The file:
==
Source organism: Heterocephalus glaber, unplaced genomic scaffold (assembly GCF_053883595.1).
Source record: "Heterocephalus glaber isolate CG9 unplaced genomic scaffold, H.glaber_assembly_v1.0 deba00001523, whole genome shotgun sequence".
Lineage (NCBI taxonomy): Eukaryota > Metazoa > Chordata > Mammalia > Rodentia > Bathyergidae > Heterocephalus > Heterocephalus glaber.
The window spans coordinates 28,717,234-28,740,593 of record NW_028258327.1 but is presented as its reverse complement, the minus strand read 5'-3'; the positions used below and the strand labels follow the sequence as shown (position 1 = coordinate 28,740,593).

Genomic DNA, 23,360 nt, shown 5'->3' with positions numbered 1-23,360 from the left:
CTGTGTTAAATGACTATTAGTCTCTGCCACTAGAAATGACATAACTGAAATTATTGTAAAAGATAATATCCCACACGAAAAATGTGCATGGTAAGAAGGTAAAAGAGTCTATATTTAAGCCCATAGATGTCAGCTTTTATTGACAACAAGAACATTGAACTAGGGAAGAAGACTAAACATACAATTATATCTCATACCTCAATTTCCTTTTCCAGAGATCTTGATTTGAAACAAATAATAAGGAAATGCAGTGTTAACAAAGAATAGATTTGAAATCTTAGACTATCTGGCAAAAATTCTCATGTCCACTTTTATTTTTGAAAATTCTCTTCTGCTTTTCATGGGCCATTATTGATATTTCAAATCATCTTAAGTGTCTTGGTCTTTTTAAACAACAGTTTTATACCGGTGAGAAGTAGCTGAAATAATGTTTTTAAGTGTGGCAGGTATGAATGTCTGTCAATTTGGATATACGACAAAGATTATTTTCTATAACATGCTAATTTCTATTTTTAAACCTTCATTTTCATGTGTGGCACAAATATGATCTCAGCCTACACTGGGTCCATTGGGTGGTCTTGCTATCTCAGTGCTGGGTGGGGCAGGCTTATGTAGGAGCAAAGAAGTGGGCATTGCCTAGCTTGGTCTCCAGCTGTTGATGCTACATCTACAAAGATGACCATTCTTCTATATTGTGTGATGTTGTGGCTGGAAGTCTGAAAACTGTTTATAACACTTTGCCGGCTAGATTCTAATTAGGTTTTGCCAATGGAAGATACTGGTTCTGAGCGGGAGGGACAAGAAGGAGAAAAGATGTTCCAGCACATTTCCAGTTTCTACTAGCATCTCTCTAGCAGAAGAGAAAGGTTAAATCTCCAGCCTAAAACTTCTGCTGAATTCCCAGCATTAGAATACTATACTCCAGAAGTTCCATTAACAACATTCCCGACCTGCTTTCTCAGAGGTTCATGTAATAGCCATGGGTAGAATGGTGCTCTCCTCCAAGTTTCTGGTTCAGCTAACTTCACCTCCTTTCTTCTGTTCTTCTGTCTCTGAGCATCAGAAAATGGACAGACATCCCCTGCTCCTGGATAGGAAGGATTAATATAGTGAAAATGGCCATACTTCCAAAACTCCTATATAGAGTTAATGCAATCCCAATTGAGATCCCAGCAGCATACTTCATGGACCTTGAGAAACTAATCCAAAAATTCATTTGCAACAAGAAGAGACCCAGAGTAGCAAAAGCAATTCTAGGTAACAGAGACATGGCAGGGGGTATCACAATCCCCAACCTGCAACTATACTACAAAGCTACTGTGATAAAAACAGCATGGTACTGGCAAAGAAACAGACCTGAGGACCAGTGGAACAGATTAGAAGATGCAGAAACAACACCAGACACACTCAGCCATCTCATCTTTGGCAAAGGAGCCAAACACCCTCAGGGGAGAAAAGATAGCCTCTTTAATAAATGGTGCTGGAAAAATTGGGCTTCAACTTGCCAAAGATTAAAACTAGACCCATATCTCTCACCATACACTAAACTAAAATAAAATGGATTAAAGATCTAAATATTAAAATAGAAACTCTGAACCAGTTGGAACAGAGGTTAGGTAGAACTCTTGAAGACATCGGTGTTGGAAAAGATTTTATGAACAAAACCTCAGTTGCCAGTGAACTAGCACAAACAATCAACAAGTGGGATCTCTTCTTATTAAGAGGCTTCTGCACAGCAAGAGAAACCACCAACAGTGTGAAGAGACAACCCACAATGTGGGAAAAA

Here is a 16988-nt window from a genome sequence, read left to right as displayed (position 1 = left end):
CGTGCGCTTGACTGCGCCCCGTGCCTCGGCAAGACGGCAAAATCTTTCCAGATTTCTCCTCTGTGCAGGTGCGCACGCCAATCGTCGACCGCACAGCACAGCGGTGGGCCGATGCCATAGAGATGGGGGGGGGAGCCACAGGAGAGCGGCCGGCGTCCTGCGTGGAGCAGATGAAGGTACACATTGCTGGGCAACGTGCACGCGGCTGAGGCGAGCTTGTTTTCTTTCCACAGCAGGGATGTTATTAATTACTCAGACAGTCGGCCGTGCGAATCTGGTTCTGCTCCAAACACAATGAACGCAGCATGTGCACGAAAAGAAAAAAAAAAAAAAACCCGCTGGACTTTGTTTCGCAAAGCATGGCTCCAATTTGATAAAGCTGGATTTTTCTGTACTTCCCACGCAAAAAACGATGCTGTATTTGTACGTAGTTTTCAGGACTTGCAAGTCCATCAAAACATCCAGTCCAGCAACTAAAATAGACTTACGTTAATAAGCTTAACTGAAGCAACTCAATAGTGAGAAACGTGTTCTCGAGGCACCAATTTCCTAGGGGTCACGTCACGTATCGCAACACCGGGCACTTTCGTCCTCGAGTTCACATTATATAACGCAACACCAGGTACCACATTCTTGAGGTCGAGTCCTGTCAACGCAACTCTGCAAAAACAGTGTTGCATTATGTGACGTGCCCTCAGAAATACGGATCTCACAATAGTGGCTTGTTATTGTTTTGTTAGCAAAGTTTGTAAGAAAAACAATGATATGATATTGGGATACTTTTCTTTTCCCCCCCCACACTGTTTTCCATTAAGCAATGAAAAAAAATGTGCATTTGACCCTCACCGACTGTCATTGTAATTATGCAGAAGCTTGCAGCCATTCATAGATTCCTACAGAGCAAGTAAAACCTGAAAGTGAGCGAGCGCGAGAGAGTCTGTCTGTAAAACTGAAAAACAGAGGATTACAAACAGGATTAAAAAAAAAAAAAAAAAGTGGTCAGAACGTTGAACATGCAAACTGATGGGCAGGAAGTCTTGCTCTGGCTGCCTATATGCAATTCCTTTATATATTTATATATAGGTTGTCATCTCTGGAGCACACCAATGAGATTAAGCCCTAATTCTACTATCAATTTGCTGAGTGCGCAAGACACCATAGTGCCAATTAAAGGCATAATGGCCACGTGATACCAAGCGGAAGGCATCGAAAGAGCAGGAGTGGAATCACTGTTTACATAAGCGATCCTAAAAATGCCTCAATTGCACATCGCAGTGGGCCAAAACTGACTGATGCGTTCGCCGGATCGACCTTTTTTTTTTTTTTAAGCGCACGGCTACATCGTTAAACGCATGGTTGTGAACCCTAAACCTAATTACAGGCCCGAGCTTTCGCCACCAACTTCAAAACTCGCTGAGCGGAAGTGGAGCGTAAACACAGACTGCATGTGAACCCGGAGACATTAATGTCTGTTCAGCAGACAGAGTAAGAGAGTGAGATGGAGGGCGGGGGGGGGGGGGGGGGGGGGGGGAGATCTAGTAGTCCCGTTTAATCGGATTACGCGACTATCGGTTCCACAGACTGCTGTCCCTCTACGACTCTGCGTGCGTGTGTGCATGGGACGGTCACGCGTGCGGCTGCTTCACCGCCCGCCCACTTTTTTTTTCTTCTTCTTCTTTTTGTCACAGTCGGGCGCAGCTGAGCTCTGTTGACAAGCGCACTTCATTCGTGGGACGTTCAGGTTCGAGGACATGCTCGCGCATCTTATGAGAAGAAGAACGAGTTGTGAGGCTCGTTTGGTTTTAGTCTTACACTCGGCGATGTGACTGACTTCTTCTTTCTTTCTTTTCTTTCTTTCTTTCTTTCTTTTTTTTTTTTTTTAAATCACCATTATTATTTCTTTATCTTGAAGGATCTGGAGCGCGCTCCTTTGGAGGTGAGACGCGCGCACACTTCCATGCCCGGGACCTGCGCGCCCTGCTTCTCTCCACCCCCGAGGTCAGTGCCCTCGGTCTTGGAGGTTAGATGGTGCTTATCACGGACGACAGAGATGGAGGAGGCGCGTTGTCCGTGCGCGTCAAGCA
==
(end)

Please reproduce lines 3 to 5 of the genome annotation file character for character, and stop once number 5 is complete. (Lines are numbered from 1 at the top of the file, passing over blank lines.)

Lineage (NCBI taxonomy): Eukaryota > Metazoa > Chordata > Mammalia > Rodentia > Bathyergidae > Heterocephalus > Heterocephalus glaber.
The window spans coordinates 28,717,234-28,740,593 of record NW_028258327.1 but is presented as its reverse complement, the minus strand read 5'-3'; the positions used below and the strand labels follow the sequence as shown (position 1 = coordinate 28,740,593).

Genomic DNA, 23,360 nt, shown 5'->3' with positions numbered 1-23,360 from the left: